ADVOCATES for LGBTI youth have urged the NSW Government and school authorities to ensure that private schools provide a safe and inclusive environment for all students after a bill to overturn exemptions allowing faith-based private institutions to expel students for being gay or transgender was put on hold indefinitely.
A private member’s bill that was to be introduced by Sydney state independent MP Alex Greenwich to remove exemptions for private schools from parts of the NSW Anti-Discrimination Act was shelved last week following reports the Coalition – whose support was required – would not be backing the bill.
Although Labor and the Greens had pledged their support for the changes, earlier this year Attorney-General Greg Smith ruled out a conscience vote for Coalition MPs.
Education Minister Adrian Piccoli told State Parliament last Wednesday that he was “moved and concerned” by some of the stories of discrimination shared by LGBTI students, and that while the government could not support the bill it would look to protect LGBTI students.
He said private schools and colleges could potentially be deregistered by the Board of Studies if they are found to be not providing a safe environment for LGBTI and other vulnerable students, such as pregnant teenagers or the disabled.
‘‘I urge anyone who has concerns about a school’s welfare policy to bring it to the attention of the Board where it will be investigated fully,’’ Mr Piccoli said.
Community Brave founder Rami Mandow (pictured), whose foundation aims to combat online bullying, homophobia, transphobia and youth suicide, told the Star Observer it was now up to government and education officials to follow through with their concerns.
“It is of extreme importance that all schools embrace a tolerant, accepting and non-discrimination environment for young people. Our schools are the seeds of our future – these are the generations that will become the politicians, the public servants, the doctors, the teachers,” he said.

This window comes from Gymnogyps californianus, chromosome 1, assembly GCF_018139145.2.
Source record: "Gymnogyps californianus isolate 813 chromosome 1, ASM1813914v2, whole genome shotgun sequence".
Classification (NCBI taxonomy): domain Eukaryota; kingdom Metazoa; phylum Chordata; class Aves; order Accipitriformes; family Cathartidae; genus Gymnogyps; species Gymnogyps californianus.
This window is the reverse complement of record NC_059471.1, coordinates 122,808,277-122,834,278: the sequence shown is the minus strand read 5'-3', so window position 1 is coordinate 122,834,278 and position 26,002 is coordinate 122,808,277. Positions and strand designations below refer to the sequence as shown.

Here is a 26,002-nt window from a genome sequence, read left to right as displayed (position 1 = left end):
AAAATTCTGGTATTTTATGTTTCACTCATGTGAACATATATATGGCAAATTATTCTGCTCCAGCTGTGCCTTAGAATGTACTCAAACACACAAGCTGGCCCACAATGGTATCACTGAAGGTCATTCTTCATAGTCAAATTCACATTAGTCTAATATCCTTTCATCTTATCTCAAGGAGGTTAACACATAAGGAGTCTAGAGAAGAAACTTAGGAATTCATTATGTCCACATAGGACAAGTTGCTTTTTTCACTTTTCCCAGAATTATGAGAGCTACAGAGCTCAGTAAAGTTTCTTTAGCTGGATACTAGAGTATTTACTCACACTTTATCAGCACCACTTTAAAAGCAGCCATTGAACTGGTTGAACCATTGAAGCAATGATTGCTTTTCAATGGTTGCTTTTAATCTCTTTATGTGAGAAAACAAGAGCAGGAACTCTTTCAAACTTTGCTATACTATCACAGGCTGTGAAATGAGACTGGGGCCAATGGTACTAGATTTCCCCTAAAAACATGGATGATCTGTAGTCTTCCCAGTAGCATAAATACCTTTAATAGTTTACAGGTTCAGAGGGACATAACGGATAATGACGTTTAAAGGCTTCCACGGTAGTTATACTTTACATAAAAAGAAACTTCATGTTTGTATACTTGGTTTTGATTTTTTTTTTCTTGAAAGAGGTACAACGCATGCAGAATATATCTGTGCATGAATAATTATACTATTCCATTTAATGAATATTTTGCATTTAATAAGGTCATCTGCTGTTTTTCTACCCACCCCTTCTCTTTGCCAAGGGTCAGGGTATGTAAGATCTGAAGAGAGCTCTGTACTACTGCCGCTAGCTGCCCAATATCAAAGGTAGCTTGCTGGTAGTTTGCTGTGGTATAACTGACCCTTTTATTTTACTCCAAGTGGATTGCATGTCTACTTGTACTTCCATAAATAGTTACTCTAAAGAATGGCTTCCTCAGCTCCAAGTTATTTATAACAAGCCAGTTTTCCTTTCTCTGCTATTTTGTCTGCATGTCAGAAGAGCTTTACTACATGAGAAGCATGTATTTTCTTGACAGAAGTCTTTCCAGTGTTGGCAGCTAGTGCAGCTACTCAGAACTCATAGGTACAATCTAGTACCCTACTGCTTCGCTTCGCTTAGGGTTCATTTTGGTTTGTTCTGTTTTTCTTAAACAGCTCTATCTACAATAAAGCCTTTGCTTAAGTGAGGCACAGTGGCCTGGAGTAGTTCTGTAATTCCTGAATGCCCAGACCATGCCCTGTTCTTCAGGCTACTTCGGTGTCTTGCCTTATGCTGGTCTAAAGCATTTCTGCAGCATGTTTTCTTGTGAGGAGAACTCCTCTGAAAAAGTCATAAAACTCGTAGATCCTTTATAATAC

“We must do everything in our power to remove any barriers to learning, any catalysts to bullying and provide them with the best opportunity to build the future with zero tolerance towards any form of discrimination.”
Mr Mandow said he would now watch with interest how the complaints system is used and monitored.
“I would be interested to see some results from the Board of Studies complaints system, but I can assure you that a LGBTIQ youth in a rural school may feel isolated and alienated from making a complaint – due to fear,” he said.
“We must remember that not all schools have the same level of acceptance towards these issues, as do the capital cities.”
Meanwhile, Mr Greenwich will work with groups including the NSW Gay and Lesbian Rights Lobby and the Inner City Legal Centre to help students who have suffered discrimination make complaints.
“Private schools, including religiously-affiliated ones, are now on notice that the Board of Studies will investigate cases of discrimination against LGBTI and other vulnerable groups not protected by the NSW anti-discrimination laws,” he said.
“I will reintroduce my bill in parliament next year if the new Board of Studies process fails to protect vulnerable students from discrimination.”